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Moon and Antares
Antares is a supergiant. It’s hundreds of times the diameter of our own star, the Sun, and millions of times the Sun’s volume. But the star’s true size is still a puzzle. Estimates of its diameter vary by quite a bit.
To determine a star’s true size, astronomers first measure its apparent size — the angle it covers on the sky. They then compare that number to the star’s distance — the farther the bigger. In the case of Antares, though, it’s hard to lock down either number.
Consider its apparent size in the sky, known as angular diameter. The star’s outer layers are quite thin. And Antares blows a thick “wind” of hot gas out into space. That surrounds the star with a cloud of gas. So it’s hard to tell where the surface of the star ends and the surrounding cloud begins.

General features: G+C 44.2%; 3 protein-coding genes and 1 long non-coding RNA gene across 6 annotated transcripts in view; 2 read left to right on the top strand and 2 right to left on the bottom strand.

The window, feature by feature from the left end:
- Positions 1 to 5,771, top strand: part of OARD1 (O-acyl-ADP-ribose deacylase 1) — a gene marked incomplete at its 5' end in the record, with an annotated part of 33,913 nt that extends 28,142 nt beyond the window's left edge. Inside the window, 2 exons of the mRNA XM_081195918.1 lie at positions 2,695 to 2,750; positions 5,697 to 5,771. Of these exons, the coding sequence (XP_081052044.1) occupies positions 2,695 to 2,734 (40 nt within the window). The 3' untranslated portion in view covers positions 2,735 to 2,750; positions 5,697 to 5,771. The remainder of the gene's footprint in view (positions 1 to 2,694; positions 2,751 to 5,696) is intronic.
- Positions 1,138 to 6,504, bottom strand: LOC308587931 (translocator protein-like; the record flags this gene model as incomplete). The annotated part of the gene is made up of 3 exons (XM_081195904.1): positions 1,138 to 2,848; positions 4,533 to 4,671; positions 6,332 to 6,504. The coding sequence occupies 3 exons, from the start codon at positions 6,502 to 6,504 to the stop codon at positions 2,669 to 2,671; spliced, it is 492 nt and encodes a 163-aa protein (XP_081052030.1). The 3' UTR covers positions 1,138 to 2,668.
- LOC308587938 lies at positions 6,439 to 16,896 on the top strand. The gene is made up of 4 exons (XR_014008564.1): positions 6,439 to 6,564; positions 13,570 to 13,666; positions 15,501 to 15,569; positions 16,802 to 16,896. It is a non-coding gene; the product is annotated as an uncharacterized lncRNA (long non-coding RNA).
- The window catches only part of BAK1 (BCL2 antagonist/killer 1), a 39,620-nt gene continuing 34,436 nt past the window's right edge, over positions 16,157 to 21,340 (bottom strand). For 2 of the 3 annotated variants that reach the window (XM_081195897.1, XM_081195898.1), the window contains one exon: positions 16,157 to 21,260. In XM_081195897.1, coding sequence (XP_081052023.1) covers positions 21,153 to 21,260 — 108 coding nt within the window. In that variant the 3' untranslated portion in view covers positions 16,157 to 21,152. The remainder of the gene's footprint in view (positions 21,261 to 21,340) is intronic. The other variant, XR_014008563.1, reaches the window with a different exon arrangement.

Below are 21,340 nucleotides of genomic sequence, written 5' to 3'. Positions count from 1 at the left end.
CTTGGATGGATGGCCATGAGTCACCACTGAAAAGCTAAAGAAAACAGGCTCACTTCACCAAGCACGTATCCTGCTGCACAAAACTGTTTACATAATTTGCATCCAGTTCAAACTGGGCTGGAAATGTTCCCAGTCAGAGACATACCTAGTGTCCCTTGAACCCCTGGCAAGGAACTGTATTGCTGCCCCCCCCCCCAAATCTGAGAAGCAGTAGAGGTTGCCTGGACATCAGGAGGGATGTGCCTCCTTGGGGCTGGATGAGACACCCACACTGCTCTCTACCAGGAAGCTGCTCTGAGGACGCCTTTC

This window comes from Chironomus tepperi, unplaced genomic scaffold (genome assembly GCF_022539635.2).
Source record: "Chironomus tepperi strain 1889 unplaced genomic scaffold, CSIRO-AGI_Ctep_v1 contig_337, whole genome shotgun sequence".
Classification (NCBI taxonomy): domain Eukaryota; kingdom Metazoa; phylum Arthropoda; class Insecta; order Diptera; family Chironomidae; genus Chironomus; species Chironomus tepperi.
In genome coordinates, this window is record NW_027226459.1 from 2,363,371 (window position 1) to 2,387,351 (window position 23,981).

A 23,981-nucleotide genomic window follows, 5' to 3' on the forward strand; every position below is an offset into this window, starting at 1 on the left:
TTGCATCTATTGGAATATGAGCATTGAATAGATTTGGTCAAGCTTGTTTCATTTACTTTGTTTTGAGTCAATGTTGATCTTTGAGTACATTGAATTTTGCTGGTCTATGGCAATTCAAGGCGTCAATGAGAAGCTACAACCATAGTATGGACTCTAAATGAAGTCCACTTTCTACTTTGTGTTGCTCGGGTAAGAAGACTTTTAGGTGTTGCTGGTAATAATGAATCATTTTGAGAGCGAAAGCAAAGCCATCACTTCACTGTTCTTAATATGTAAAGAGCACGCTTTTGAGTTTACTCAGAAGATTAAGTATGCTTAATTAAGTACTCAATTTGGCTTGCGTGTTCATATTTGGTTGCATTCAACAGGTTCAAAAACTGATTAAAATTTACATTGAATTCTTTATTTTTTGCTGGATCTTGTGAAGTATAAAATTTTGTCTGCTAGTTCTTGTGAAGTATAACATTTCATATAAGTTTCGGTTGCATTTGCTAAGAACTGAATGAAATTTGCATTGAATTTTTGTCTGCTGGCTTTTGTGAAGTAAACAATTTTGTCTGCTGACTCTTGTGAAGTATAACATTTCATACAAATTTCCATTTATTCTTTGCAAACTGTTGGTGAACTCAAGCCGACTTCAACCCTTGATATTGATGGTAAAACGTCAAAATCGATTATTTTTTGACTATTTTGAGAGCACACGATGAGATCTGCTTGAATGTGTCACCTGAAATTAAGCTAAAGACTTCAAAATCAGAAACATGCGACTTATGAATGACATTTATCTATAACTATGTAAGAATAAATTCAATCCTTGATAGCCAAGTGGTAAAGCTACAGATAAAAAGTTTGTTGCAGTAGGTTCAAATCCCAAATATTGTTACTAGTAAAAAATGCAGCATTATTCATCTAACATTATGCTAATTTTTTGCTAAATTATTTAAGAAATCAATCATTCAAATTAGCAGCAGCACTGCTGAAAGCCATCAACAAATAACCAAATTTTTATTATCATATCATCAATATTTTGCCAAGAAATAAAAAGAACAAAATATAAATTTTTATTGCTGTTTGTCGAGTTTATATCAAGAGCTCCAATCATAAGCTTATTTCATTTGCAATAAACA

And Antares changes in both size and brightness — factors that make it even tougher to get a true measurement of its angular diameter.
Then there’s the matter of its distance. The best estimate says it’s about 550 light-years away. There’s a good bit of uncertainty in that number, though — for some of the same reasons as the uncertainty in its apparent size.
When you account for all of that, estimates of the star’s true diameter range from about 700 times that of the Sun, to almost 900 — a giant uncertainty for a supergiant star.
Look for Antares to the right or lower right of the Moon as night falls. The star marks the bright heart of the scorpion.
Script by Damond Benningfield